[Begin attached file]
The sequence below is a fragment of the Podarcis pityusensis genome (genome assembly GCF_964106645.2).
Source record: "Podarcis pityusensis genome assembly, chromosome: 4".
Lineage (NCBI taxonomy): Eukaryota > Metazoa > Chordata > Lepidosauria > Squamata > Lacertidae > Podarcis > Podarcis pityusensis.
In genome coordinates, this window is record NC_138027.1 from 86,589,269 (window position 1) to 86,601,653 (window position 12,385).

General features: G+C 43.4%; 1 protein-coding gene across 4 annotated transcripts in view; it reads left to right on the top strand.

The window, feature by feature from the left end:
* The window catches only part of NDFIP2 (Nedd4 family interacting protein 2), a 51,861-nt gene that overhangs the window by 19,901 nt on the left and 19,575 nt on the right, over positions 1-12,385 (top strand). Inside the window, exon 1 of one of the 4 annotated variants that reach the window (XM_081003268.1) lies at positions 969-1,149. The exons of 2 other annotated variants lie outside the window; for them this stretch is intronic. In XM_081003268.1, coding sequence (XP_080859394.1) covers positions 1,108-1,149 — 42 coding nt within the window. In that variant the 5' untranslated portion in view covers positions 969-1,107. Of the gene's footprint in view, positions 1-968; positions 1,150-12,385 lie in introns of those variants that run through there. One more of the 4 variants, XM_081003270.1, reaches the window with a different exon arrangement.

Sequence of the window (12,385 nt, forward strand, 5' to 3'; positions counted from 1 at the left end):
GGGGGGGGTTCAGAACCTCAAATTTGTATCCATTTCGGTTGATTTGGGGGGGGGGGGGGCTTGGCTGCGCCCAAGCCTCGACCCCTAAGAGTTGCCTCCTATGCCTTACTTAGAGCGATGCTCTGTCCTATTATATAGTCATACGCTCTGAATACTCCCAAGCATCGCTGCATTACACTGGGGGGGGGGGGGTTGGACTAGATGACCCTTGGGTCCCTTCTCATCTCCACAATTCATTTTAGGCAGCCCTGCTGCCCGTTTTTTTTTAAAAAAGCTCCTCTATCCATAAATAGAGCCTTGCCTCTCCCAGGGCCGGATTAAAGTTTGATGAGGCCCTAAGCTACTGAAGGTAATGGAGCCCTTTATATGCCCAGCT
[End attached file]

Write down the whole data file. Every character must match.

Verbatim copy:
The sequence below is a fragment of the Podarcis pityusensis genome (genome assembly GCF_964106645.2).
Source record: "Podarcis pityusensis genome assembly, chromosome: 4".
Lineage (NCBI taxonomy): Eukaryota > Metazoa > Chordata > Lepidosauria > Squamata > Lacertidae > Podarcis > Podarcis pityusensis.
In genome coordinates, this window is record NC_138027.1 from 86,589,269 (window position 1) to 86,601,653 (window position 12,385).

General features: G+C 43.4%; 1 protein-coding gene across 4 annotated transcripts in view; it reads left to right on the top strand.

The window, feature by feature from the left end:
* The window catches only part of NDFIP2 (Nedd4 family interacting protein 2), a 51,861-nt gene that overhangs the window by 19,901 nt on the left and 19,575 nt on the right, over positions 1-12,385 (top strand). Inside the window, exon 1 of one of the 4 annotated variants that reach the window (XM_081003268.1) lies at positions 969-1,149. The exons of 2 other annotated variants lie outside the window; for them this stretch is intronic. In XM_081003268.1, coding sequence (XP_080859394.1) covers positions 1,108-1,149 — 42 coding nt within the window. In that variant the 5' untranslated portion in view covers positions 969-1,107. Of the gene's footprint in view, positions 1-968; positions 1,150-12,385 lie in introns of those variants that run through there. One more of the 4 variants, XM_081003270.1, reaches the window with a different exon arrangement.

Sequence of the window (12,385 nt, forward strand, 5' to 3'; positions counted from 1 at the left end):
GGGGGGGGTTCAGAACCTCAAATTTGTATCCATTTCGGTTGATTTGGGGGGGGGGGGGGCTTGGCTGCGCCCAAGCCTCGACCCCTAAGAGTTGCCTCCTATGCCTTACTTAGAGCGATGCTCTGTCCTATTATATAGTCATACGCTCTGAATACTCCCAAGCATCGCTGCATTACACTGGGGGGGGGGGGGTTGGACTAGATGACCCTTGGGTCCCTTCTCATCTCCACAATTCATTTTAGGCAGCCCTGCTGCCCGTTTTTTTTTAAAAAAGCTCCTCTATCCATAAATAGAGCCTTGCCTCTCCCAGGGCCGGATTAAAGTTTGATGAGGCCCTAAGCTACTGAAGGTAATGGAGCCCTTTATATGCCCAGCT